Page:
And, as a side note, there is nothing in the world more annoying than a parenting book which claims to be "Christian" and then goes on to ignore, contradict, or belittle everything that the Bible has to say about parenting. Just sayin'.

#2 - Raising Godly Tomatoes. Love this book. It is biblical, it is practical, it comes from a woman with vast experience (that is, ten children!), and it is simply awesome!

Another humorous side note. Have you ever read of one of those parenting books which was obviously written by someone who had only easy-going children? Those crack me up. I read one book which gave an example of child-teaching something like this:

Mommy: "Johnny, when you said such-and-such, you hurt your sister's feelings."
Johnny: *Weeps copious tears of repentance and never says such-and-such again*

Um, yeah. I'll stick with the parenting books written by parents who have experience dealing with challenging children.

But I digress.

Back to the "Best Parenting Book You Will Ever Read." Well, I can't quite come through on that promise. Because the "book" I'm going to tell you about isn't exactly a... book.

It is this:

The best parenting "book" you will ever "read" is.... spending time around good, experienced parents. 

That's it. Not reading the newest books by PhD experts, or going to mommies' groups, or any of that. Simply spending time around parents who are doing a good job parenting their children, and learning from them.

When I look back at my parenting career, I can easily see that the times that I have made the most progress in my parenting skills have been from that very thing - being around experienced moms, watching how they interact successfully with their children (loving them, spending time with them, correcting them, disciplining them, discipling them), and then making those good habits my own as I imitate them. Those are the positive changes in my parenting that have had the most lasting and most memorable impact.

Books - not nearly so much. Usually, when I read something in a book, I think, "I should do that!" and then make a few sporadic efforts, only to forget it until I read the book again and think, "Oh yeah, I meant to do that."

A few months ago, I spent just a few minutes with a very experienced, wonderful mom - and in those few minutes, I watched at least three or four specific examples of awesome parenting that were immediately tucked into my mind for future reference. And that same thing has happened to me many times. Learning from other (good) parents is simply the way to go.

And when you think about it, the main biblical model for teaching and training the next generation is through one-on-one discipleship. Jesus spent three years doing one-on-one discipleship with his twelve disciples. And when Paul is writing instructions to Titus, he writes:

"[Older women] are to teach what is good, and so train the young women to love their husbands and children." (Titus 2:3b-4a)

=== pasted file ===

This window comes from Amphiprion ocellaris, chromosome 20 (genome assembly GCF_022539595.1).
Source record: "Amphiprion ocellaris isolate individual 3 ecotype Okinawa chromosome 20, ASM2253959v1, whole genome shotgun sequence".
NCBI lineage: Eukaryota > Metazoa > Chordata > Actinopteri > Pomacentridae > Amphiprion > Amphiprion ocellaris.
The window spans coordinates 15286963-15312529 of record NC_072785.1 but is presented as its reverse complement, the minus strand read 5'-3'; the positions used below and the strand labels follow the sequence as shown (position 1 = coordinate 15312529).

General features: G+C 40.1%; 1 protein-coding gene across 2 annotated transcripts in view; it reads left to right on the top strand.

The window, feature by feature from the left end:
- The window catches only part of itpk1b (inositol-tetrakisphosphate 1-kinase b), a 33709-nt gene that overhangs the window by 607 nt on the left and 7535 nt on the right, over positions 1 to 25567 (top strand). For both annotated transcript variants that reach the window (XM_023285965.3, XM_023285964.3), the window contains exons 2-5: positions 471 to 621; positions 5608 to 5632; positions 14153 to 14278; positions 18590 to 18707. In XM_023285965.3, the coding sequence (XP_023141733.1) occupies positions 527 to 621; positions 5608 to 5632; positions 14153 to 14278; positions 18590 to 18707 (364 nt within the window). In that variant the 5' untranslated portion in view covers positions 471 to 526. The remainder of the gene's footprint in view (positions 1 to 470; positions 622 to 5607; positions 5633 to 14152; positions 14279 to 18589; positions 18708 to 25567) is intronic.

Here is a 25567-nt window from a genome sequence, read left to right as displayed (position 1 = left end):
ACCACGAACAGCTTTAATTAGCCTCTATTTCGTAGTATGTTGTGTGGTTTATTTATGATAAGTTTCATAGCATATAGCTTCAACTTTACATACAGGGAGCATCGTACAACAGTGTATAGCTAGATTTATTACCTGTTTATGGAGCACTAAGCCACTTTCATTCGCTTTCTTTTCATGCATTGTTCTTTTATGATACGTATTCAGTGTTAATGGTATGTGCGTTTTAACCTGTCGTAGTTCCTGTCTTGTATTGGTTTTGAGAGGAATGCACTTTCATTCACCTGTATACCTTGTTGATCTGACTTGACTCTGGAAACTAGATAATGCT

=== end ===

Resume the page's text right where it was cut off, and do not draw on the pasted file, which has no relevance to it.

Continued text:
Not "Younger women should go and read lots and lots of parenting books to learn how to take care of their children" but "Learn from the older women who have done this all before." Each generation learns from those who have gone before.

I think that the absence of this precept is what often plagues us younger and more inexperienced moms. We don't automatically get this type of discipleship like former generations did. Some older women don't have much to teach, because they abnegated their child-raising responsibilities. And some women don't pass on the riches of their experience because they simply do not make themselves available to disciple the next generation of young mothers.

Older mothers, never think that you are not needed because your children are up-and-out. We younger moms need you desperately. If you do nothing but keep your home, help with your grandchildren, and minister to younger moms within your church, we younger moms will arise and call you blessed. You are greatly needed. 

Some young mothers find themselves isolated from older mothers due both of those reasons, and also to geographic isolation (lots of job-related moves, etc.). And all of those factors result in young women who don't receive the discipling that they need from the older generation of experienced mothers.

What happens next?

What happens next is that we younger mothers turn to unreliable sources - either the newest pop-culture parenting books (and we are so vulnerable to all of the nonsense they turn out) or our mommies' groups, where we are receiving the counsel of women just as inexperienced as ourselves (and often women who are greatly misled by the latest disastrous parenting fads). Neither produces the true discipleship that we need.

With all of that in mind, I would simply say...

Older (and more-experienced) mothers, make yourselves available to the next generation. We need your counsel and wisdom and advice so very much. Be willing to spend time with younger moms who can benefit from your experience.